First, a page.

From Home Furnishing Business
Design Firms in West, South Post Strongest 2014 Growth
In September the index registered 60.5 and inquiries rose to 69.5.
As an economic indicator of residential and nonresidential improvement spending, the IDBI brings additional perspective to the already established construction indices. Three different variables had an impact on billings the third quarter: firm size, region and market sector.
“The U.S. economy remains on firm footing and economic growth for the balance of 2014 is forecasted to be in the range of 3.0.” said Jack Kleinhenz, economist for ASID Research. “Business conditions for the design industry continue to indicate momentum and usher further improvement in home improvement and construction activity.”
Billings and inquiries reported by industry members have remained on an upswing for the majority of 2014 with scores above 50 (any score over 50 indicates growth), for the past 21 months. For September, close to half of survey participants (49 percent) reported a minimum five-percent increase in new project inquiries; 35 percent reported a similar increase in billings.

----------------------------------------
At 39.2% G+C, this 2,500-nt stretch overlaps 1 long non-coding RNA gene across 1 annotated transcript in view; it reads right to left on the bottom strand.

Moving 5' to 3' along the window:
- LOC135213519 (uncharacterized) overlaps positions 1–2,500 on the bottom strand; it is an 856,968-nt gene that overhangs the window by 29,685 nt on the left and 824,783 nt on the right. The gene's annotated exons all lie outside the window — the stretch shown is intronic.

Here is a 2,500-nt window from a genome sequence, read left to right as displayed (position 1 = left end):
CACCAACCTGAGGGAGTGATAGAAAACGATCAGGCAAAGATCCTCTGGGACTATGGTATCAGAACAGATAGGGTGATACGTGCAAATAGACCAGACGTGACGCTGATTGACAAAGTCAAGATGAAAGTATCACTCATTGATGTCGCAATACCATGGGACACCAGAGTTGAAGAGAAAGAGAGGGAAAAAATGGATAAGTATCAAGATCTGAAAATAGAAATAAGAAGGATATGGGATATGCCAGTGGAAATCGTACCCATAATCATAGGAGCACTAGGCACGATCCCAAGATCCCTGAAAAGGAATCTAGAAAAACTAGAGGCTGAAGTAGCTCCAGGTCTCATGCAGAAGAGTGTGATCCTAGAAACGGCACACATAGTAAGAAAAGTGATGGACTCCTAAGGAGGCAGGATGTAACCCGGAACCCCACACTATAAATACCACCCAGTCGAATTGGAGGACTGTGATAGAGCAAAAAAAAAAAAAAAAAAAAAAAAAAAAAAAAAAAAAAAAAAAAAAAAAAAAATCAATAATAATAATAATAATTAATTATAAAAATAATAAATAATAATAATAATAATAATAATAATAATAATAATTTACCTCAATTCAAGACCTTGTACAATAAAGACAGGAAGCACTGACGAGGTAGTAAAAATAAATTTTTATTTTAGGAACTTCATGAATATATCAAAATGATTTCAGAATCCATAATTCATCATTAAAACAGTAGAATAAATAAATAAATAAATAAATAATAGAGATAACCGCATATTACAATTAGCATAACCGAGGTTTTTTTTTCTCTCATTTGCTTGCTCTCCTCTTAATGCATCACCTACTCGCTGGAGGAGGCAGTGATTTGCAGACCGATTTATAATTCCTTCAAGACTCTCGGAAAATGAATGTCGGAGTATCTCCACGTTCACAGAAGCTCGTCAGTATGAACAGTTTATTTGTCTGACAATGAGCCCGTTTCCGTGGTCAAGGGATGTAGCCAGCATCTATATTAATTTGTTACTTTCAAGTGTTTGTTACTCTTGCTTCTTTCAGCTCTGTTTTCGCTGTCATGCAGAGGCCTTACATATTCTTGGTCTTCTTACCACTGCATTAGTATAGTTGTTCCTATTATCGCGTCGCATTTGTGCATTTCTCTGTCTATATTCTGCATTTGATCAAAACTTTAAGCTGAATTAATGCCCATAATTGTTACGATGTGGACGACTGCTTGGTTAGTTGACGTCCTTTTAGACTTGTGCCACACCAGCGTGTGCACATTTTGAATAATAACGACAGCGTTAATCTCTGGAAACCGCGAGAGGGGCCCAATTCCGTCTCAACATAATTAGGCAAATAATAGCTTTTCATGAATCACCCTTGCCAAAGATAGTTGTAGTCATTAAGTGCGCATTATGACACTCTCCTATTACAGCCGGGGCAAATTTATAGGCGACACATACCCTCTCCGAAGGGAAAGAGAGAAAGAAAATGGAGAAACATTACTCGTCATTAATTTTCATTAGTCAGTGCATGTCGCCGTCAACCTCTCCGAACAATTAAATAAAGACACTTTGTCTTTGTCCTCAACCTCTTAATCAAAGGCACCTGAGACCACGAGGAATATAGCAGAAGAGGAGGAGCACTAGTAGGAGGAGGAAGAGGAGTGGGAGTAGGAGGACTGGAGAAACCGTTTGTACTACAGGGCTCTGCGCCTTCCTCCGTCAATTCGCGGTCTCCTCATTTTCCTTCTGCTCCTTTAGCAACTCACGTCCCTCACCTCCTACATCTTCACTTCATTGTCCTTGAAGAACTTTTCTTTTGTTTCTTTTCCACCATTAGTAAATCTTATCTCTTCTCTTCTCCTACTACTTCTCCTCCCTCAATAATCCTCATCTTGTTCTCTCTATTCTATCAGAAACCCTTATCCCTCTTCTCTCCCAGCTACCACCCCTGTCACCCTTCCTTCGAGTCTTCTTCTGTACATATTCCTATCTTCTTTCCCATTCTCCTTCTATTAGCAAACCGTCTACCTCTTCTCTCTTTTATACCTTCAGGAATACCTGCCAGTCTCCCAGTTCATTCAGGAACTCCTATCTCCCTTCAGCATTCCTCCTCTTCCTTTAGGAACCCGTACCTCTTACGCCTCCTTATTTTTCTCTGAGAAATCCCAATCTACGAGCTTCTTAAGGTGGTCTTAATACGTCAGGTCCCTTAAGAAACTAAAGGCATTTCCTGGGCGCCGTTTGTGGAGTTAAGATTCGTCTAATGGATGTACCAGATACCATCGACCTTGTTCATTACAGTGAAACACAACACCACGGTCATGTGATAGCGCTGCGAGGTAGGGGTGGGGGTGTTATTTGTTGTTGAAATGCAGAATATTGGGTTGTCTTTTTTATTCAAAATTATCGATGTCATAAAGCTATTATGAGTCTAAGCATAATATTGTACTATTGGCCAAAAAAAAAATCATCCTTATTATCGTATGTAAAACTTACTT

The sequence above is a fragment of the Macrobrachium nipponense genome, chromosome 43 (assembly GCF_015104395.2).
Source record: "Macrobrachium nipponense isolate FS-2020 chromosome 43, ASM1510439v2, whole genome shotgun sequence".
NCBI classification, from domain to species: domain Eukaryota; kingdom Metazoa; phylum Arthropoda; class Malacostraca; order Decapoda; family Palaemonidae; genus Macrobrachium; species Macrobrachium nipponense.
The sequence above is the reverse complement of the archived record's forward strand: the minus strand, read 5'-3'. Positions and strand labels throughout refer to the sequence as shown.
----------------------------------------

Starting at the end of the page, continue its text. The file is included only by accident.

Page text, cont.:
While the IDBI for firms of all sizes was 50 or above, small firms – those with two to nine employees – achieved an IDBI score of 67 in September, while sole practitioner firms scored 52.3.
Although firms in every region notched increased Index scores for September, only firms in the West and the South showed consistent monthly gains over the third quarter. Throughout the year, firms in the Northeast and Midwest experienced volatile fluctuations in their billings, according to data reported to ASID.
Both single- and multi-family residential billings have shown ongoing improvement throughout the past four quarters, with single-family billings illustrating the more steady gains. The commercial segment, however, sustained its downward trend, with only the office segment ending the third quarter with an IBDI above 50. Similarly, in the institutional sector, only healthcare ended the quarter above 50, while government and education sectors reported declining billings during the third quarter.